NF: Finally, for whatever reason, they end up at the troll’s house It’s probably like the sun’s going down, it’s late, the troll lives closer than the little boy so he’s like, “Why don’t you come back to my place?” Back to the troll’s place. And the boy has now scared the bejeezus out of the troll. So he has the troll doing his bidding. And what he does, is they’re eating porridge. I think it’s porridge, because porridge is a very popular, traditional cultural food in Norway. They’re eating porridge, and somehow the kid makes it seem like he’s eating an endless amount of porridge. He probably cuts a hole in the bowl, or does something bizarre that I can’t remember. But he eats so much porridge, supposedly, and he forces the troll to keep up with him. It’s basically a masculinity battle. He’s like, “Oh you’re a wuss! You can’t eat as much as I can? Keep up!” And the troll becomes so full that he can’t move. So he passes out, and the young boy runs away. He gets away and he has, you know, the timber for his family.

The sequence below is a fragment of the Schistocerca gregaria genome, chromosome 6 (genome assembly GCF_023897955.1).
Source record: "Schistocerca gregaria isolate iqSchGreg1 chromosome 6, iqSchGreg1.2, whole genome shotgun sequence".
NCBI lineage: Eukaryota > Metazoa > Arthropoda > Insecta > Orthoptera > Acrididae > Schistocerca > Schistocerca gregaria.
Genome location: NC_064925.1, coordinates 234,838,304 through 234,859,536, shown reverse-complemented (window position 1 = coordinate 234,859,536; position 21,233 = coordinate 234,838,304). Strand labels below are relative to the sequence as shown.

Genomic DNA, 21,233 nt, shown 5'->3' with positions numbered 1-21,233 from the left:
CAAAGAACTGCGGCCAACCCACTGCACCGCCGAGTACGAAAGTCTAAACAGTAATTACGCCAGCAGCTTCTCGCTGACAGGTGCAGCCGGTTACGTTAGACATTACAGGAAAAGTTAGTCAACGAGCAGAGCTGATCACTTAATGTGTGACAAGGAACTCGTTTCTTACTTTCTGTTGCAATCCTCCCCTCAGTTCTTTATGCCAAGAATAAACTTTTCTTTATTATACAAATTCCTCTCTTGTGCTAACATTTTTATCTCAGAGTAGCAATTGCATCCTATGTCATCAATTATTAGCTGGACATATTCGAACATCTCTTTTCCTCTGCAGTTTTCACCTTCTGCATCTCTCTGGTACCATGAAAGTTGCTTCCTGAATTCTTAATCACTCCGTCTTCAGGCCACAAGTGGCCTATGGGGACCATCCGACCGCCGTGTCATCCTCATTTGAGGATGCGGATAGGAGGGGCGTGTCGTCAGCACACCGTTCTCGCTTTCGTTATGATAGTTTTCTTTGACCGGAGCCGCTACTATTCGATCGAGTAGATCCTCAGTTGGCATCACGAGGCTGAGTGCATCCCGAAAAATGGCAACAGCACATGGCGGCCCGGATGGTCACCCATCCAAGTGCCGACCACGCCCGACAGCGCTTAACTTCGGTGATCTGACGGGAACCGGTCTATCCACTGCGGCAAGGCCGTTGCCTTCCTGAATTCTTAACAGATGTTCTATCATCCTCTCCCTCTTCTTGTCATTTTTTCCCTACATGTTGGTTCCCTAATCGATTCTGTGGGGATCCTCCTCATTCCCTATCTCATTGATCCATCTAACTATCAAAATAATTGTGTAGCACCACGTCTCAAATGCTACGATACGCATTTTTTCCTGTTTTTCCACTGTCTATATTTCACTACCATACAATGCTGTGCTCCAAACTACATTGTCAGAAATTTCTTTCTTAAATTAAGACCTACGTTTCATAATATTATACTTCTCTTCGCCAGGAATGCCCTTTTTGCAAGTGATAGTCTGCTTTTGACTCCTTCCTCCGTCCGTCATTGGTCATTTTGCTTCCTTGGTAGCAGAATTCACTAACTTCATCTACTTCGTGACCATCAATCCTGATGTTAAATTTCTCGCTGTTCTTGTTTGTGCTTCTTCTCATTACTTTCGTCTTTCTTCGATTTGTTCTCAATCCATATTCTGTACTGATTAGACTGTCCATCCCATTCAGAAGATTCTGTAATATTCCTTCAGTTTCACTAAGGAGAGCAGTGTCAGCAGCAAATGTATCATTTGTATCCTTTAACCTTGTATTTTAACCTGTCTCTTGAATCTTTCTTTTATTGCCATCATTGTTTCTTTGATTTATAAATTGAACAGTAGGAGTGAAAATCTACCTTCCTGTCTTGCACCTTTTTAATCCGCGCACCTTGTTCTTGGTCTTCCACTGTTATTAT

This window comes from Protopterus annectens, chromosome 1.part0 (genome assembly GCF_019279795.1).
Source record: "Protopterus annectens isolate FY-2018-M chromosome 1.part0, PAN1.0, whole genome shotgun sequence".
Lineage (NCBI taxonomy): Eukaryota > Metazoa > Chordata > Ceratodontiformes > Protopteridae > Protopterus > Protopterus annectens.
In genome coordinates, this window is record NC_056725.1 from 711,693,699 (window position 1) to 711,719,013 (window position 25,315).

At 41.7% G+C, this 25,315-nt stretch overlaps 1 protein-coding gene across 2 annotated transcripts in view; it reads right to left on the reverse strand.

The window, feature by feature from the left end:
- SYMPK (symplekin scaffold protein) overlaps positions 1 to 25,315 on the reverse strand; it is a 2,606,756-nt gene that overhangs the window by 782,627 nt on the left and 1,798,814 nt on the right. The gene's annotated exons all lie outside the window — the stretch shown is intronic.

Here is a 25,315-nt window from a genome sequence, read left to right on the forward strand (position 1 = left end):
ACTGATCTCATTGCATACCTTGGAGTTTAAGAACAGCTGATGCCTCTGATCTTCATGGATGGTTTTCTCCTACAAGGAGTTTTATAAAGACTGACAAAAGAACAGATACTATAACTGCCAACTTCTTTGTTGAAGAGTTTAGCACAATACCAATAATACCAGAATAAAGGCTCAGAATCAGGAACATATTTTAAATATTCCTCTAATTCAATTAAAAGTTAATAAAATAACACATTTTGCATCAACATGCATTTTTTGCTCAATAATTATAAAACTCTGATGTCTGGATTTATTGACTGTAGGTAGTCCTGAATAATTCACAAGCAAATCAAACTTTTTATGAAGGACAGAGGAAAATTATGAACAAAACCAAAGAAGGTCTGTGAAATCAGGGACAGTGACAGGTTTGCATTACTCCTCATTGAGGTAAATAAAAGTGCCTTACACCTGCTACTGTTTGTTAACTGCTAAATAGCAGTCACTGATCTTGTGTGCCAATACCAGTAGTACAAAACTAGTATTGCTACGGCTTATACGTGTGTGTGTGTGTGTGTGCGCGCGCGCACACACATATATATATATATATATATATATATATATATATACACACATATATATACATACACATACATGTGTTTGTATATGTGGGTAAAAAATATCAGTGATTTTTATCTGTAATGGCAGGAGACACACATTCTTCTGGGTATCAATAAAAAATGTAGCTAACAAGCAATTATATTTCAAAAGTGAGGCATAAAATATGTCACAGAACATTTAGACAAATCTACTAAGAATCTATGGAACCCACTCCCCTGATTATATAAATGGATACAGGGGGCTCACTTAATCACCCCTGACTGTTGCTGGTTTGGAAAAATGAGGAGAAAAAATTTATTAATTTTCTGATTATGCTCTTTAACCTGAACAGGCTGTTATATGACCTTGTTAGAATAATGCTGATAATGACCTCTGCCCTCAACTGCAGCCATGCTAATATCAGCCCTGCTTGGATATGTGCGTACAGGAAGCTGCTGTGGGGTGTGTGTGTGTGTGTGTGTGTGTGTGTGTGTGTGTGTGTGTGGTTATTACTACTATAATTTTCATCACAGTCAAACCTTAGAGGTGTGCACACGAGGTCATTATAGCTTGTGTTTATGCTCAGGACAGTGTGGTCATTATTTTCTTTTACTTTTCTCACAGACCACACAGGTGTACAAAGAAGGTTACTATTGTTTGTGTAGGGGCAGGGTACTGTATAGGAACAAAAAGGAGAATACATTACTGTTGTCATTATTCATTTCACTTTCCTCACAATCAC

NF: So yeah, that was a very popular story. And I think that’s how it ends.

Collector’s Reflection

Askeladden som kappåt med trollet actually translates to “Askeladden, who had an eating match with the troll.” The story seems to follow the traditional “rule of threes,” where two failed attempts precede the final, successful attempt. In this case, that means Askeladden’s two brothers, who failed to beat the troll, and Askeladden himself. Many tales include this three-part structure, including another performance by the informant NF. For the tale Reve-enka, please visit this link:________.

Below is the poster of the claymation film adaptation that NF was familiar with growing up.

The Story of the Trids

Subject: Narrative joke.